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South Vancouver community spaces tackle overcrowding

As South Vancouver becomes a denser community, community spaces in the area are facing the problem of overcrowding

South Vancouver Family Place is one of the community spaces experiencing overcrowding. Photo by Ana Rose Walkey
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Reported by Ana Rose Walkey

Growing development but lack of affordable housing and childcare is causing overcrowding at the South Vancouver Family Place and other community spaces in the area, according to community service workers.

As South Van grows, family places, community centres and neighbourhood houses are experiencing more overcrowding than usual.

Limited space time

The noticed posted by South Vancouver Family Place in September, suggesting how community space users can limit their visits.

Kim Berger, executive director at South Vancouver Family Place, posted a notice on their website this September explaining how people could help decrease overcrowding at the centre.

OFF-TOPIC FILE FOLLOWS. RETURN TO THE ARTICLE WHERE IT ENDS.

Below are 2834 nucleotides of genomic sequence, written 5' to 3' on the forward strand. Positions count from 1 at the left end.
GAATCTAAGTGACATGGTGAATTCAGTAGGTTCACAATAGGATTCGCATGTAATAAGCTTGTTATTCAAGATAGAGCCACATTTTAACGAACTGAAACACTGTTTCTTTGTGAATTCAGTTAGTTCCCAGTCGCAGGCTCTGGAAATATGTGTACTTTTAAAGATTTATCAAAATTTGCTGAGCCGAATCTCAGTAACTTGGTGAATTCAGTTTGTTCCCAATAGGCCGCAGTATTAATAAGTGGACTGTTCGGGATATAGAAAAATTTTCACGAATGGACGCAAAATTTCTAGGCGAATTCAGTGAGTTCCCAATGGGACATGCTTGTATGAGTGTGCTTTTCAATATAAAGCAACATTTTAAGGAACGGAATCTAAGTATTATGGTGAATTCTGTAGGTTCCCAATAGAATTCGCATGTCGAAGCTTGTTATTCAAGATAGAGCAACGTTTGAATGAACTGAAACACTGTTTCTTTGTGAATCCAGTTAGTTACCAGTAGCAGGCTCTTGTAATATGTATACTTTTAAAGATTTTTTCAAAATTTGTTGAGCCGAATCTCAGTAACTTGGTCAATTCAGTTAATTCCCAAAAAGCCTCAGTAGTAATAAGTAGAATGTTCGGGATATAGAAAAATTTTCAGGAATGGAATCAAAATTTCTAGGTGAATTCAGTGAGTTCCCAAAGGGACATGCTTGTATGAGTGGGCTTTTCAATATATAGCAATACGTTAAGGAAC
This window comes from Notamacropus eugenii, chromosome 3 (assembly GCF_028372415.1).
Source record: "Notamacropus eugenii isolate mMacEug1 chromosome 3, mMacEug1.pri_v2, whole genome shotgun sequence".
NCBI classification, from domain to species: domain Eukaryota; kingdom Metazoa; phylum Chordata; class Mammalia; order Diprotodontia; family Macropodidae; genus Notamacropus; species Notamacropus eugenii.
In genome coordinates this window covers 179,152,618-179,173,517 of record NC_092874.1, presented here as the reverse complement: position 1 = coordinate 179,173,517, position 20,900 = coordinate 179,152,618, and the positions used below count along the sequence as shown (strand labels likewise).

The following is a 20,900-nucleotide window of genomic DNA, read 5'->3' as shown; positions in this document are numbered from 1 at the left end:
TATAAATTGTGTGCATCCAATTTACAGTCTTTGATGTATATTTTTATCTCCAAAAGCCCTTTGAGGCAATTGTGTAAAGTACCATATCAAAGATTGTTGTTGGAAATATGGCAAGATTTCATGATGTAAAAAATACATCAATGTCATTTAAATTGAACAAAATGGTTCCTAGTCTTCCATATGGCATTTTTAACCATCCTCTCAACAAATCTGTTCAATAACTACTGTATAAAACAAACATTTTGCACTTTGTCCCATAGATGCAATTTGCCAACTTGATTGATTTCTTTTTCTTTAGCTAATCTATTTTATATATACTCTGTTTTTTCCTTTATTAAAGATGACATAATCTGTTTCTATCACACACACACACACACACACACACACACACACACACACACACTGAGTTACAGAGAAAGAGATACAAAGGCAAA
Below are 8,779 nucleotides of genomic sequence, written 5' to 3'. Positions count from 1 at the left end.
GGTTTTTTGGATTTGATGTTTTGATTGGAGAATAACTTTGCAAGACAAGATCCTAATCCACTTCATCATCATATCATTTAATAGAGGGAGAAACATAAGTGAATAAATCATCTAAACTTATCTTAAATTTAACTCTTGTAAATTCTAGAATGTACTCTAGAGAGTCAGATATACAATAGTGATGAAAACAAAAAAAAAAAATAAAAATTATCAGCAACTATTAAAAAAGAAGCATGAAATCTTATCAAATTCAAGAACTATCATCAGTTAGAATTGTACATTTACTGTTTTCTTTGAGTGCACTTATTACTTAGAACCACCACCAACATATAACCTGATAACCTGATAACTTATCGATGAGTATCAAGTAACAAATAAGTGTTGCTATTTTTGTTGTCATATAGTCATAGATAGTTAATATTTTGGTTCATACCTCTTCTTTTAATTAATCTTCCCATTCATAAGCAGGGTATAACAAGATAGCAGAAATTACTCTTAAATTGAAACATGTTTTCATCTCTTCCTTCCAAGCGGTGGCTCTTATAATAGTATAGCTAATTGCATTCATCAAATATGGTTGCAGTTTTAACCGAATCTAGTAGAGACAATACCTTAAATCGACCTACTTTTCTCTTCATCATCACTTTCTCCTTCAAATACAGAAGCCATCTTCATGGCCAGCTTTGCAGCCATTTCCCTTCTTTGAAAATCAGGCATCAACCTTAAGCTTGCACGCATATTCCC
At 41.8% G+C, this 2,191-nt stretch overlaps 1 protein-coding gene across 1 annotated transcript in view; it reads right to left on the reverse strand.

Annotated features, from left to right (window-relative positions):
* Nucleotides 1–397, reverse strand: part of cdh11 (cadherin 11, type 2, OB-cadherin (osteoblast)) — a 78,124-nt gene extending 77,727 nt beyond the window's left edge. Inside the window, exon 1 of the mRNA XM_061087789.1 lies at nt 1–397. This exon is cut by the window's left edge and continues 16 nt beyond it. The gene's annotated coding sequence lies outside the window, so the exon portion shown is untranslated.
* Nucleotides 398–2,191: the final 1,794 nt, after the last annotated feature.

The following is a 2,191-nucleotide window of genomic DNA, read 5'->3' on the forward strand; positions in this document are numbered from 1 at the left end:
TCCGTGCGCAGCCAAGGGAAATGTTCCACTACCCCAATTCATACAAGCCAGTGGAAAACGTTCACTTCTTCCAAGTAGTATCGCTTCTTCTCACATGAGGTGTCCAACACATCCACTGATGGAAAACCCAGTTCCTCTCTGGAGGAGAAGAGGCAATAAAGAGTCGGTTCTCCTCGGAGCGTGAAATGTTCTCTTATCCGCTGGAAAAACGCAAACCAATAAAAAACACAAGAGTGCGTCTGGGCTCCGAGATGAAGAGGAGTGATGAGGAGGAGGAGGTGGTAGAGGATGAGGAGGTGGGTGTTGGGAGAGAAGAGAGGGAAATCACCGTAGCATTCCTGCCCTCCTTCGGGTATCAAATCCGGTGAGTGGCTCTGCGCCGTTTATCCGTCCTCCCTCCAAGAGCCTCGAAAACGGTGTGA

Some of the suggestions outlined in the notice included limiting visits up to three hours daily and only twice a week, not bringing school-aged children and visiting other community centres and playgrounds.

“We never want to turn anybody away,” Berger said. “I think there’s definitely a greater need for the service … Our community is changing drastically in terms of demographic.”

A denser population, she said, means more residents in tighter living spaces who want to meet and spend time with people outside their homes.

“Very large-scale city developments do provide public amenities such as daycare and community centres,” said David Rawsthorne, a civil engineer for the City of Vancouver. “But the small to medium ones don’t.”

Melissa Needleman, secretary at South Vancouver Neighbourhood House, said she has also noticed a problem. She believes it is due to the fact these community spaces are non-profit and therefore cheaper than using the city’s resources.

Berger said the notice was not meant to deter visitors but to help manage a growing problem. She and her colleagues are working to make no cost, low barrier programs more accessible for families in the future.

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